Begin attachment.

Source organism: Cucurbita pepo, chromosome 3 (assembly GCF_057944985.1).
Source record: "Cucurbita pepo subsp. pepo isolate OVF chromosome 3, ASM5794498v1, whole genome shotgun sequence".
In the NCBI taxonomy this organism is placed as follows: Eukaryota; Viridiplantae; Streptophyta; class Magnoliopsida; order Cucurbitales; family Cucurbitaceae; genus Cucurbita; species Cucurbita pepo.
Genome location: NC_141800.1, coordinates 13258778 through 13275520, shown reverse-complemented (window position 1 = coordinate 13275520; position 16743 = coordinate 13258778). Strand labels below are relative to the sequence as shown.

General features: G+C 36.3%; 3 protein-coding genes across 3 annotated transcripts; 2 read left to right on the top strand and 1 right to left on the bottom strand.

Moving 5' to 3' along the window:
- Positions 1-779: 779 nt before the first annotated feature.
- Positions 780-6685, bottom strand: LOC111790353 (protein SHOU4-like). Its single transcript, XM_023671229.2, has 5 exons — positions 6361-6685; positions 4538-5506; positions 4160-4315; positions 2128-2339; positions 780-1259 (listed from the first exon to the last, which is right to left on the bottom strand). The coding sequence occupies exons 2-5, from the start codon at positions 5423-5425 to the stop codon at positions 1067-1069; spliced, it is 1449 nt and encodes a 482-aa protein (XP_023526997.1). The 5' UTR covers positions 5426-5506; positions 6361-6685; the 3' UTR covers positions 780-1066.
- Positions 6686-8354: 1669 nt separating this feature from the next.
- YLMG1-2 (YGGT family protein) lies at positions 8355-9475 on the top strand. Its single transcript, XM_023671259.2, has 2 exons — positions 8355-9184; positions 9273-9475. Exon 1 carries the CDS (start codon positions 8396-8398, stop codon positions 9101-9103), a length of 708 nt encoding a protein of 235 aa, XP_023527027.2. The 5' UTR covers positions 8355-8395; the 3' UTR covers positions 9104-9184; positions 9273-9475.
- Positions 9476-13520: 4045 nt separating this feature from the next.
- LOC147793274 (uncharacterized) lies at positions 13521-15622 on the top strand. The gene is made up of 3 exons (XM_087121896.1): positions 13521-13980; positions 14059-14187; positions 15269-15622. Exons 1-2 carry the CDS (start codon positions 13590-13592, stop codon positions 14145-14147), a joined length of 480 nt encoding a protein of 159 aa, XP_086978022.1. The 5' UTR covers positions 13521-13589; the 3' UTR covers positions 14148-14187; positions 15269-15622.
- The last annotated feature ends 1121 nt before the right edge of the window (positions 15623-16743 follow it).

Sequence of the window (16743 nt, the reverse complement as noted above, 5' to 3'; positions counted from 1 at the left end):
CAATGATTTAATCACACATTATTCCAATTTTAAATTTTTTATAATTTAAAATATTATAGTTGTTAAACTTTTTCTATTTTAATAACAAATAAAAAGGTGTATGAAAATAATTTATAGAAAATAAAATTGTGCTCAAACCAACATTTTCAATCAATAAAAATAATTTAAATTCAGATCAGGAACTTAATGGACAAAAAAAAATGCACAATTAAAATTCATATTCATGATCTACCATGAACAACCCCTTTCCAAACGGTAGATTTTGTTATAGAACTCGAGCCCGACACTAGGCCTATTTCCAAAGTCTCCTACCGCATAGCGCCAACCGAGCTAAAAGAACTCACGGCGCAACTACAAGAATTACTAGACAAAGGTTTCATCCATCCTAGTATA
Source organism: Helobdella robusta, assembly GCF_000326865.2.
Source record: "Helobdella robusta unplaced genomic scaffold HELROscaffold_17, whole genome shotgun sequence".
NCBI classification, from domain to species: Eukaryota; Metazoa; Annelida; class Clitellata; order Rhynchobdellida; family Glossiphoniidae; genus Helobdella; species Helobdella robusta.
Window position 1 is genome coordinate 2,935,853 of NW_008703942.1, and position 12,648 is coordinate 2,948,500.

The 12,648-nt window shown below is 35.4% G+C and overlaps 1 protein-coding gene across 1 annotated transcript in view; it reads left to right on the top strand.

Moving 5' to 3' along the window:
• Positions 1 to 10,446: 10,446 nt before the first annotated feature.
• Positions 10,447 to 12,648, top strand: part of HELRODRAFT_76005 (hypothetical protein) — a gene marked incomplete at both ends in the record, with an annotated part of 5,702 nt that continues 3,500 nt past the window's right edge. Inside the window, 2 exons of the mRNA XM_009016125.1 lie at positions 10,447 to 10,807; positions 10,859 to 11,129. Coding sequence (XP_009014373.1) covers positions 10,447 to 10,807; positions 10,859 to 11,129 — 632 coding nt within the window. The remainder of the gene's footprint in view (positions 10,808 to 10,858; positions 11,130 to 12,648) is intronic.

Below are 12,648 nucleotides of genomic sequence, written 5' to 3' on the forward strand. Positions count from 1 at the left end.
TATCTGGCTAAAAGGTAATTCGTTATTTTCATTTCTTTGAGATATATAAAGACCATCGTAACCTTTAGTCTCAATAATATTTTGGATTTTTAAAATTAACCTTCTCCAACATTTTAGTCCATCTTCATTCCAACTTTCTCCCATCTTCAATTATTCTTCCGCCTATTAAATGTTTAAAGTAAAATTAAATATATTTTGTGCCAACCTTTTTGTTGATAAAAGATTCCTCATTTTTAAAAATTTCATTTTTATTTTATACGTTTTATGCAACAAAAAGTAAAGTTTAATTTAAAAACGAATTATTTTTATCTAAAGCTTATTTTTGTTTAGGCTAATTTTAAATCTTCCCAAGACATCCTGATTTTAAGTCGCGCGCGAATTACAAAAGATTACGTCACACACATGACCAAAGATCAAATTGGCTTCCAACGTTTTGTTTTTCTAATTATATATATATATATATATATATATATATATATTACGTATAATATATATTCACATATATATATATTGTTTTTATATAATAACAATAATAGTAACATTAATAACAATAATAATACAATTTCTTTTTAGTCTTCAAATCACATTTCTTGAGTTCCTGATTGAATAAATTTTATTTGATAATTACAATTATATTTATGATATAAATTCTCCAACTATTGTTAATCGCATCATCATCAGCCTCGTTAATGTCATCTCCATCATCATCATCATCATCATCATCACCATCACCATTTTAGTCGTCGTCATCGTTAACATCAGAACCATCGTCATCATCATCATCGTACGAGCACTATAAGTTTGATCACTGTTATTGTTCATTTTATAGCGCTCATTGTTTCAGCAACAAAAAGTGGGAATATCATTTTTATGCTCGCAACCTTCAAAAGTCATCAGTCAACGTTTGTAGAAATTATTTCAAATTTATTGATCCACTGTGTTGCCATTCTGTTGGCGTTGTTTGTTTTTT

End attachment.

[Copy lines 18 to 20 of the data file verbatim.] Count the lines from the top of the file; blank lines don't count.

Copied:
NCBI classification, from domain to species: Eukaryota; Metazoa; Annelida; class Clitellata; order Rhynchobdellida; family Glossiphoniidae; genus Helobdella; species Helobdella robusta.
Window position 1 is genome coordinate 2,935,853 of NW_008703942.1, and position 12,648 is coordinate 2,948,500.

The 12,648-nt window shown below is 35.4% G+C and overlaps 1 protein-coding gene across 1 annotated transcript in view; it reads left to right on the top strand.